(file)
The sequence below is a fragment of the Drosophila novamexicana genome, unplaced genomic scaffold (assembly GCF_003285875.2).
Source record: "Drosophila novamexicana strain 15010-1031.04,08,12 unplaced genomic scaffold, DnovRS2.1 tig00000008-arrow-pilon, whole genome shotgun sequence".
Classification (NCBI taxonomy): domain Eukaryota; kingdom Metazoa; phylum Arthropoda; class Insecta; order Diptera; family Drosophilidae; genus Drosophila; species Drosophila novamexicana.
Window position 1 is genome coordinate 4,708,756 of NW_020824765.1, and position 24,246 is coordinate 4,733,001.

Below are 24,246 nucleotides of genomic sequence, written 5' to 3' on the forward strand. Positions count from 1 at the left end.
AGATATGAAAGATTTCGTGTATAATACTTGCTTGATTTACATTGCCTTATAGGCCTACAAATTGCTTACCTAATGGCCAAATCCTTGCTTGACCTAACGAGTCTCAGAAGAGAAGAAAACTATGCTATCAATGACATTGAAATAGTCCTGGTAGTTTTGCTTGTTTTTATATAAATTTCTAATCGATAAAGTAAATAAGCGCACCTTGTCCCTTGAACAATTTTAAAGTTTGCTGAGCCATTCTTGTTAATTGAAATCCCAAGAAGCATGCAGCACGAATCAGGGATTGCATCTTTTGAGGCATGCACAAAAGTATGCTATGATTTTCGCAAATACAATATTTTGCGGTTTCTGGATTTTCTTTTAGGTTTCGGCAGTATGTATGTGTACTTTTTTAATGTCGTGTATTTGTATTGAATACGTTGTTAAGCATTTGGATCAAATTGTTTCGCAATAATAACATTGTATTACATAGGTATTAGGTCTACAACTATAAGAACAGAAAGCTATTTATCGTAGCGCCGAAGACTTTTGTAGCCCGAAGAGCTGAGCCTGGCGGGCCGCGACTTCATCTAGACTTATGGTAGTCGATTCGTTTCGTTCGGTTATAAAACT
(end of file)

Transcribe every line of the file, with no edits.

The sequence below is a fragment of the Drosophila novamexicana genome, unplaced genomic scaffold (assembly GCF_003285875.2).
Source record: "Drosophila novamexicana strain 15010-1031.04,08,12 unplaced genomic scaffold, DnovRS2.1 tig00000008-arrow-pilon, whole genome shotgun sequence".
Classification (NCBI taxonomy): domain Eukaryota; kingdom Metazoa; phylum Arthropoda; class Insecta; order Diptera; family Drosophilidae; genus Drosophila; species Drosophila novamexicana.
Window position 1 is genome coordinate 4,708,756 of NW_020824765.1, and position 24,246 is coordinate 4,733,001.

Below are 24,246 nucleotides of genomic sequence, written 5' to 3' on the forward strand. Positions count from 1 at the left end.
AGATATGAAAGATTTCGTGTATAATACTTGCTTGATTTACATTGCCTTATAGGCCTACAAATTGCTTACCTAATGGCCAAATCCTTGCTTGACCTAACGAGTCTCAGAAGAGAAGAAAACTATGCTATCAATGACATTGAAATAGTCCTGGTAGTTTTGCTTGTTTTTATATAAATTTCTAATCGATAAAGTAAATAAGCGCACCTTGTCCCTTGAACAATTTTAAAGTTTGCTGAGCCATTCTTGTTAATTGAAATCCCAAGAAGCATGCAGCACGAATCAGGGATTGCATCTTTTGAGGCATGCACAAAAGTATGCTATGATTTTCGCAAATACAATATTTTGCGGTTTCTGGATTTTCTTTTAGGTTTCGGCAGTATGTATGTGTACTTTTTTAATGTCGTGTATTTGTATTGAATACGTTGTTAAGCATTTGGATCAAATTGTTTCGCAATAATAACATTGTATTACATAGGTATTAGGTCTACAACTATAAGAACAGAAAGCTATTTATCGTAGCGCCGAAGACTTTTGTAGCCCGAAGAGCTGAGCCTGGCGGGCCGCGACTTCATCTAGACTTATGGTAGTCGATTCGTTTCGTTCGGTTATAAAACT